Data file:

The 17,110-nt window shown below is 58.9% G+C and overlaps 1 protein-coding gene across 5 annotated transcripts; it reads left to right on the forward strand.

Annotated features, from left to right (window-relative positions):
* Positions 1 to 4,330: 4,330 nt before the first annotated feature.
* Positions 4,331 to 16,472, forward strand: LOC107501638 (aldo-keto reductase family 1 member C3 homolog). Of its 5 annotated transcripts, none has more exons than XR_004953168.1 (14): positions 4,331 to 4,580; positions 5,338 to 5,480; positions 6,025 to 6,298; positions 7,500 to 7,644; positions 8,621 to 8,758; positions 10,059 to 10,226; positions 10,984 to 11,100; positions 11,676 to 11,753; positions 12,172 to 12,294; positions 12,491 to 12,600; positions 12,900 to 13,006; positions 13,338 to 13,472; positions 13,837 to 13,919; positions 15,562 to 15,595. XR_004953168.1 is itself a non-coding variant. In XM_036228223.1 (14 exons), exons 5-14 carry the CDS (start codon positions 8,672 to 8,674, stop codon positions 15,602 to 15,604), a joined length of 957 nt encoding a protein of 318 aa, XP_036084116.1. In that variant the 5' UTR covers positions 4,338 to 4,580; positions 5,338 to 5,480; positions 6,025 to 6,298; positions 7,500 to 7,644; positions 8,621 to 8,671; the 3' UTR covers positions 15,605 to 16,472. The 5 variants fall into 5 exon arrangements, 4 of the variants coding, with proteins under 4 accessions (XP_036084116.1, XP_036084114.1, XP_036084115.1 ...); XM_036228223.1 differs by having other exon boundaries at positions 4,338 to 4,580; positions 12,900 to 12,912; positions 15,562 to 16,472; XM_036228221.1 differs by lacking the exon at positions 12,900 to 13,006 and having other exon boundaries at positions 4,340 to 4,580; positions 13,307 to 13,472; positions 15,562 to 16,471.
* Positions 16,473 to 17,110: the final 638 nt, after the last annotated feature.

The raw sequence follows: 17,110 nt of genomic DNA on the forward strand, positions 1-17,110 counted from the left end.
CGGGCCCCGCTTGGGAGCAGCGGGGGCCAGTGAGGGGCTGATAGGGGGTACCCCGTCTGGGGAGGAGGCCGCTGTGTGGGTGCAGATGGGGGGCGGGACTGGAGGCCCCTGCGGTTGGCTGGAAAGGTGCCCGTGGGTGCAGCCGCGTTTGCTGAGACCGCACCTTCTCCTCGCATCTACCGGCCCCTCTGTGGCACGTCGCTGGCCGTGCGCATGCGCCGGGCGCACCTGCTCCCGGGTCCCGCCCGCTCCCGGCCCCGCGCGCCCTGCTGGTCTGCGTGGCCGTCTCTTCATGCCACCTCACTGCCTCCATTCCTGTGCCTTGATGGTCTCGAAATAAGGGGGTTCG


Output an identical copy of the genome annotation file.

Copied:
The 17,110-nt window shown below is 58.9% G+C and overlaps 1 protein-coding gene across 5 annotated transcripts; it reads left to right on the forward strand.

Annotated features, from left to right (window-relative positions):
* Positions 1 to 4,330: 4,330 nt before the first annotated feature.
* Positions 4,331 to 16,472, forward strand: LOC107501638 (aldo-keto reductase family 1 member C3 homolog). Of its 5 annotated transcripts, none has more exons than XR_004953168.1 (14): positions 4,331 to 4,580; positions 5,338 to 5,480; positions 6,025 to 6,298; positions 7,500 to 7,644; positions 8,621 to 8,758; positions 10,059 to 10,226; positions 10,984 to 11,100; positions 11,676 to 11,753; positions 12,172 to 12,294; positions 12,491 to 12,600; positions 12,900 to 13,006; positions 13,338 to 13,472; positions 13,837 to 13,919; positions 15,562 to 15,595. XR_004953168.1 is itself a non-coding variant. In XM_036228223.1 (14 exons), exons 5-14 carry the CDS (start codon positions 8,672 to 8,674, stop codon positions 15,602 to 15,604), a joined length of 957 nt encoding a protein of 318 aa, XP_036084116.1. In that variant the 5' UTR covers positions 4,338 to 4,580; positions 5,338 to 5,480; positions 6,025 to 6,298; positions 7,500 to 7,644; positions 8,621 to 8,671; the 3' UTR covers positions 15,605 to 16,472. The 5 variants fall into 5 exon arrangements, 4 of the variants coding, with proteins under 4 accessions (XP_036084116.1, XP_036084114.1, XP_036084115.1 ...); XM_036228223.1 differs by having other exon boundaries at positions 4,338 to 4,580; positions 12,900 to 12,912; positions 15,562 to 16,472; XM_036228221.1 differs by lacking the exon at positions 12,900 to 13,006 and having other exon boundaries at positions 4,340 to 4,580; positions 13,307 to 13,472; positions 15,562 to 16,471.
* Positions 16,473 to 17,110: the final 638 nt, after the last annotated feature.

The raw sequence follows: 17,110 nt of genomic DNA on the forward strand, positions 1-17,110 counted from the left end.
CGGGCCCCGCTTGGGAGCAGCGGGGGCCAGTGAGGGGCTGATAGGGGGTACCCCGTCTGGGGAGGAGGCCGCTGTGTGGGTGCAGATGGGGGGCGGGACTGGAGGCCCCTGCGGTTGGCTGGAAAGGTGCCCGTGGGTGCAGCCGCGTTTGCTGAGACCGCACCTTCTCCTCGCATCTACCGGCCCCTCTGTGGCACGTCGCTGGCCGTGCGCATGCGCCGGGCGCACCTGCTCCCGGGTCCCGCCCGCTCCCGGCCCCGCGCGCCCTGCTGGTCTGCGTGGCCGTCTCTTCATGCCACCTCACTGCCTCCATTCCTGTGCCTTGATGGTCTCGAAATAAGGGGGTTCG